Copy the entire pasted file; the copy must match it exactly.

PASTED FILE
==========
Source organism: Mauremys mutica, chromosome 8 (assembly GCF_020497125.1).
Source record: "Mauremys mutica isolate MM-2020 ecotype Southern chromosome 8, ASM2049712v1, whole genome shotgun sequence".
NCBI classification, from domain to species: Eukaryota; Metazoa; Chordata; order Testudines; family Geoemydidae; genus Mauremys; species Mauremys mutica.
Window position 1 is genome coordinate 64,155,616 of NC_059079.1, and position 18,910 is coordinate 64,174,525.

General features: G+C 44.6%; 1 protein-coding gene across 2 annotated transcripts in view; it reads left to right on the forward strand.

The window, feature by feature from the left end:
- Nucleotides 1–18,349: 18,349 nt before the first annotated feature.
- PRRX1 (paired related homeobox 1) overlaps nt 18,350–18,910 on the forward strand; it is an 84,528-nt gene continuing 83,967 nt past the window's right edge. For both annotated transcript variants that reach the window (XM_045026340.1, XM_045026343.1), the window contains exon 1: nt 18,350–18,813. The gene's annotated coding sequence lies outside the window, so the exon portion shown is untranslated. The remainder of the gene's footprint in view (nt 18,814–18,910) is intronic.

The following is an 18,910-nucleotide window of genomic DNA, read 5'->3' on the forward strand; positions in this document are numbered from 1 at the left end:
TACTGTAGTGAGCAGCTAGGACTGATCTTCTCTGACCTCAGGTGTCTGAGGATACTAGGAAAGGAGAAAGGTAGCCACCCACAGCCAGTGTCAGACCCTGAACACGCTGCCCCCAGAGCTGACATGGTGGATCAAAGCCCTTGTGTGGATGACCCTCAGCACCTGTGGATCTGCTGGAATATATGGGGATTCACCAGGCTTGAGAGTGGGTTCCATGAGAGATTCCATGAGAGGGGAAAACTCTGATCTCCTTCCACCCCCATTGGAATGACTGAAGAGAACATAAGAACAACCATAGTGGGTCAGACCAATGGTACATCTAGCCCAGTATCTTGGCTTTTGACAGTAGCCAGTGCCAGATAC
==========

Source organism: Mauremys mutica, chromosome 8 (assembly GCF_020497125.1).
Source record: "Mauremys mutica isolate MM-2020 ecotype Southern chromosome 8, ASM2049712v1, whole genome shotgun sequence".
NCBI classification, from domain to species: Eukaryota; Metazoa; Chordata; order Testudines; family Geoemydidae; genus Mauremys; species Mauremys mutica.
Window position 1 is genome coordinate 64,155,616 of NC_059079.1, and position 18,910 is coordinate 64,174,525.

General features: G+C 44.6%; 1 protein-coding gene across 2 annotated transcripts in view; it reads left to right on the forward strand.

The window, feature by feature from the left end:
- Nucleotides 1–18,349: 18,349 nt before the first annotated feature.
- PRRX1 (paired related homeobox 1) overlaps nt 18,350–18,910 on the forward strand; it is an 84,528-nt gene continuing 83,967 nt past the window's right edge. For both annotated transcript variants that reach the window (XM_045026340.1, XM_045026343.1), the window contains exon 1: nt 18,350–18,813. The gene's annotated coding sequence lies outside the window, so the exon portion shown is untranslated. The remainder of the gene's footprint in view (nt 18,814–18,910) is intronic.

The following is an 18,910-nucleotide window of genomic DNA, read 5'->3' on the forward strand; positions in this document are numbered from 1 at the left end:
TACTGTAGTGAGCAGCTAGGACTGATCTTCTCTGACCTCAGGTGTCTGAGGATACTAGGAAAGGAGAAAGGTAGCCACCCACAGCCAGTGTCAGACCCTGAACACGCTGCCCCCAGAGCTGACATGGTGGATCAAAGCCCTTGTGTGGATGACCCTCAGCACCTGTGGATCTGCTGGAATATATGGGGATTCACCAGGCTTGAGAGTGGGTTCCATGAGAGATTCCATGAGAGGGGAAAACTCTGATCTCCTTCCACCCCCATTGGAATGACTGAAGAGAACATAAGAACAACCATAGTGGGTCAGACCAATGGTACATCTAGCCCAGTATCTTGGCTTTTGACAGTAGCCAGTGCCAGATAC